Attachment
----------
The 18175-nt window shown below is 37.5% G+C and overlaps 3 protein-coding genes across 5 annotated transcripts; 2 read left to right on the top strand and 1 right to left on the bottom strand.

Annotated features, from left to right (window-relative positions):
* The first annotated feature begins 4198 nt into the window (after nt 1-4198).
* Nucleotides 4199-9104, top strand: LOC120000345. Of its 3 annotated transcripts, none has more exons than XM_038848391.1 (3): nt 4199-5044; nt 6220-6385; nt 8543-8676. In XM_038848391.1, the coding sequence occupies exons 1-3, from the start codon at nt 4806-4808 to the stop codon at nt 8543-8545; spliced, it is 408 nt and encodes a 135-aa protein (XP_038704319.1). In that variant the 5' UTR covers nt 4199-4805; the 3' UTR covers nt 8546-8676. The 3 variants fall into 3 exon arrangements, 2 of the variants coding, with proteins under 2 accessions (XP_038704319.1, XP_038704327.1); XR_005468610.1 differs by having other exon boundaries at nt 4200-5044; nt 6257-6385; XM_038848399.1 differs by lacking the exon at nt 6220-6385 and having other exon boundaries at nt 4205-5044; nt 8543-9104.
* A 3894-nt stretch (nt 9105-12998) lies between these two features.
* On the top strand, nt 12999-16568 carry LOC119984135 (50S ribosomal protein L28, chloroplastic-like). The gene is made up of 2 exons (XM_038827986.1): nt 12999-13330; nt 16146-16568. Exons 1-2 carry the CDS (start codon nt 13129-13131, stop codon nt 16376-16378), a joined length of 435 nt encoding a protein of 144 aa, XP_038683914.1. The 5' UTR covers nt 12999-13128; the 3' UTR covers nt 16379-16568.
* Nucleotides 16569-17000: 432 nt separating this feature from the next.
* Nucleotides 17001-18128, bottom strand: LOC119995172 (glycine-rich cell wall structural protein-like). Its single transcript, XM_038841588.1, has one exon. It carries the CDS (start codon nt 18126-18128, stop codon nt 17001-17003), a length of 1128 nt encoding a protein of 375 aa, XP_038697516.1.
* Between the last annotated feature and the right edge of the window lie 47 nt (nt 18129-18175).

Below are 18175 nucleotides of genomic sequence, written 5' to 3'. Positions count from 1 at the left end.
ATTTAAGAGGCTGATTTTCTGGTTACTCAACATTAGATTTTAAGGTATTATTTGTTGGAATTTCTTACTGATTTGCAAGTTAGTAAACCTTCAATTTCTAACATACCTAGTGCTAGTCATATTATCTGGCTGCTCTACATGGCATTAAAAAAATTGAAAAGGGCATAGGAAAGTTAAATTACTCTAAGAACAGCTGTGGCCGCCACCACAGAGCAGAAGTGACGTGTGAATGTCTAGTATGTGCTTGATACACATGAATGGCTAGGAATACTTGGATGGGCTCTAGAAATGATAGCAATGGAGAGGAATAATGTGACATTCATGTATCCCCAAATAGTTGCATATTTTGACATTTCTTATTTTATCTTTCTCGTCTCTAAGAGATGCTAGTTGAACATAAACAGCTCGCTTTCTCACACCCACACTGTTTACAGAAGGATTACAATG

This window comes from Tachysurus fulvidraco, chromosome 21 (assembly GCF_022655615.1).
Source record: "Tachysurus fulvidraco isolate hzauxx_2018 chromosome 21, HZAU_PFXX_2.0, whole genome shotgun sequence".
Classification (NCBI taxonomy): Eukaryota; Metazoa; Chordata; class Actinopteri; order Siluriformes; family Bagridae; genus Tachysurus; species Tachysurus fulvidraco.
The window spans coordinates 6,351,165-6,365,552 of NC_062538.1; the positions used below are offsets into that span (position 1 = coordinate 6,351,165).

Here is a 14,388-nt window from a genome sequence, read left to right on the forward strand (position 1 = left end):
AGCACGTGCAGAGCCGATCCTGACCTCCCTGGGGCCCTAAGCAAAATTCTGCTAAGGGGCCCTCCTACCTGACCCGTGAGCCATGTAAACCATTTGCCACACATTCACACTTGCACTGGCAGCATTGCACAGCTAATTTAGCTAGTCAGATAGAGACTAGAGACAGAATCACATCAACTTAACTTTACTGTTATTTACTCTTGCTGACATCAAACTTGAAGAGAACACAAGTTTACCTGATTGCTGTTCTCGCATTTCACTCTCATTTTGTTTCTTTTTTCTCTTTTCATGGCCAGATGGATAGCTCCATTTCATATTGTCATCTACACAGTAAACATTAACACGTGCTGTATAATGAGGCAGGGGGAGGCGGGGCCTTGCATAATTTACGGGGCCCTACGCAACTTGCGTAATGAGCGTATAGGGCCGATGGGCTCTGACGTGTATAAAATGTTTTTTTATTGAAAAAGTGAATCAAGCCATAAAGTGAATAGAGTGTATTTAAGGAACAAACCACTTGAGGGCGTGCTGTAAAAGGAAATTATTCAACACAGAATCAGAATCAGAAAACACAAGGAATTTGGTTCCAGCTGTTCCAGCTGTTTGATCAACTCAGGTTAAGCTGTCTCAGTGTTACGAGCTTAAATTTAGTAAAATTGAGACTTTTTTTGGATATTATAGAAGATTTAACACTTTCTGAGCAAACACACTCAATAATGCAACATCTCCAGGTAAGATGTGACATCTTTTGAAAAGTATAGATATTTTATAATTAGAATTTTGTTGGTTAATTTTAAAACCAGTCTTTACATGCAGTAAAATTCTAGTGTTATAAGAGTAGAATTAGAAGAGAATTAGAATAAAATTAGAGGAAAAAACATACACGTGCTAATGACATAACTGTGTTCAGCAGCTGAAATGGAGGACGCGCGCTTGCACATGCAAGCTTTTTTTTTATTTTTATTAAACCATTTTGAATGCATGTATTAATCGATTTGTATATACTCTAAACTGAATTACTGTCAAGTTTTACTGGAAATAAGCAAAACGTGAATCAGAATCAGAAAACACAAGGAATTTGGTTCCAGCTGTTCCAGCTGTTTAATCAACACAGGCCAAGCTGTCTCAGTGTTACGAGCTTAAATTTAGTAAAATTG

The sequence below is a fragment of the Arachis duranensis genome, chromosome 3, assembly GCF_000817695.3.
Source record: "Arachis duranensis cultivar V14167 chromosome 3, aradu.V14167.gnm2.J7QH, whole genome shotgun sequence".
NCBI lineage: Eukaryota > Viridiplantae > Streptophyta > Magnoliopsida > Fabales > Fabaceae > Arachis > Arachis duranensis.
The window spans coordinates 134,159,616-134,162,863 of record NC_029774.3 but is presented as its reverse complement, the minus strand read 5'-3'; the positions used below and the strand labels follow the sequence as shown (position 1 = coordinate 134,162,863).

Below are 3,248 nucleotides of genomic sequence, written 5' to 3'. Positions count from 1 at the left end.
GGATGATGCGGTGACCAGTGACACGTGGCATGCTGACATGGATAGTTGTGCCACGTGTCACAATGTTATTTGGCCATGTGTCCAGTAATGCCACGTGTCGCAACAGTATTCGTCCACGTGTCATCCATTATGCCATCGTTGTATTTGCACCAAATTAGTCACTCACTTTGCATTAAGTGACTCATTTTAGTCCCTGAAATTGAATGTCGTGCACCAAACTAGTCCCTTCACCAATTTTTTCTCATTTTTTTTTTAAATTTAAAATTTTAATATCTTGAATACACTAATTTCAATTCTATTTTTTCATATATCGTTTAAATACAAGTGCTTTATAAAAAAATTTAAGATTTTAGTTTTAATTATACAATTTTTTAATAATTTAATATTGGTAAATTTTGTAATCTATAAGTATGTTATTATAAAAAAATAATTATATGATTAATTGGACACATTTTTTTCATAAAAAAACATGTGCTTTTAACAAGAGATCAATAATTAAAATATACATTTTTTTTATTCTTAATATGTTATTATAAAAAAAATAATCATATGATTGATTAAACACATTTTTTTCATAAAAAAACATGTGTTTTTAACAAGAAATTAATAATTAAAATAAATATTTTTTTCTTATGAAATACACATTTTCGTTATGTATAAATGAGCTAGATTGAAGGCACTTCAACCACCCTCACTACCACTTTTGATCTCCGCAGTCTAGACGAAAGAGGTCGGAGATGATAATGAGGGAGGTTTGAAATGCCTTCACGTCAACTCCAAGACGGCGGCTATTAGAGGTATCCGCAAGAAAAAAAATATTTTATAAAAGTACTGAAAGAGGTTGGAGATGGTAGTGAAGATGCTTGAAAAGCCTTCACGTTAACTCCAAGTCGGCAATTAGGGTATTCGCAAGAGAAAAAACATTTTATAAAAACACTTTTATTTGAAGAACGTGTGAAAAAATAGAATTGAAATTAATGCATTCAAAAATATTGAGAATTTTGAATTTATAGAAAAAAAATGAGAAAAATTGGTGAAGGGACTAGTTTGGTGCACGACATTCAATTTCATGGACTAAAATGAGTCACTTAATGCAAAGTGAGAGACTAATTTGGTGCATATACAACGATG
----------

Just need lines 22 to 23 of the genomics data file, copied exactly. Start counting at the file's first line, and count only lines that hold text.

Below are 3,248 nucleotides of genomic sequence, written 5' to 3'. Positions count from 1 at the left end.
GGATGATGCGGTGACCAGTGACACGTGGCATGCTGACATGGATAGTTGTGCCACGTGTCACAATGTTATTTGGCCATGTGTCCAGTAATGCCACGTGTCGCAACAGTATTCGTCCACGTGTCATCCATTATGCCATCGTTGTATTTGCACCAAATTAGTCACTCACTTTGCATTAAGTGACTCATTTTAGTCCCTGAAATTGAATGTCGTGCACCAAACTAGTCCCTTCACCAATTTTTTCTCATTTTTTTTTTAAATTTAAAATTTTAATATCTTGAATACACTAATTTCAATTCTATTTTTTCATATATCGTTTAAATACAAGTGCTTTATAAAAAAATTTAAGATTTTAGTTTTAATTATACAATTTTTTAATAATTTAATATTGGTAAATTTTGTAATCTATAAGTATGTTATTATAAAAAAATAATTATATGATTAATTGGACACATTTTTTTCATAAAAAAACATGTGCTTTTAACAAGAGATCAATAATTAAAATATACATTTTTTTTATTCTTAATATGTTATTATAAAAAAAATAATCATATGATTGATTAAACACATTTTTTTCATAAAAAAACATGTGTTTTTAACAAGAAATTAATAATTAAAATAAATATTTTTTTCTTATGAAATACACATTTTCGTTATGTATAAATGAGCTAGATTGAAGGCACTTCAACCACCCTCACTACCACTTTTGATCTCCGCAGTCTAGACGAAAGAGGTCGGAGATGATAATGAGGGAGGTTTGAAATGCCTTCACGTCAACTCCAAGACGGCGGCTATTAGAGGTATCCGCAAGAAAAAAAATATTTTATAAAAGTACTGAAAGAGGTTGGAGATGGTAGTGAAGATGCTTGAAAAGCCTTCACGTTAACTCCAAGTCGGCAATTAGGGTATTCGCAAGAGAAAAAACATTTTATAAAAACACTTTTATTTGAAGAACGTGTGAAAAAATAGAATTGAAATTAATGCATTCAAAAATATTGAGAATTTTGAATTTATAGAAAAAAAATGAGAAAAATTGGTGAAGGGACTAGTTTGGTGCACGACATTCAATTTCATGGACTAAAATGAGTCACTTAATGCAAAGTGAGAGACTAATTTGGTGCATATACAACGATG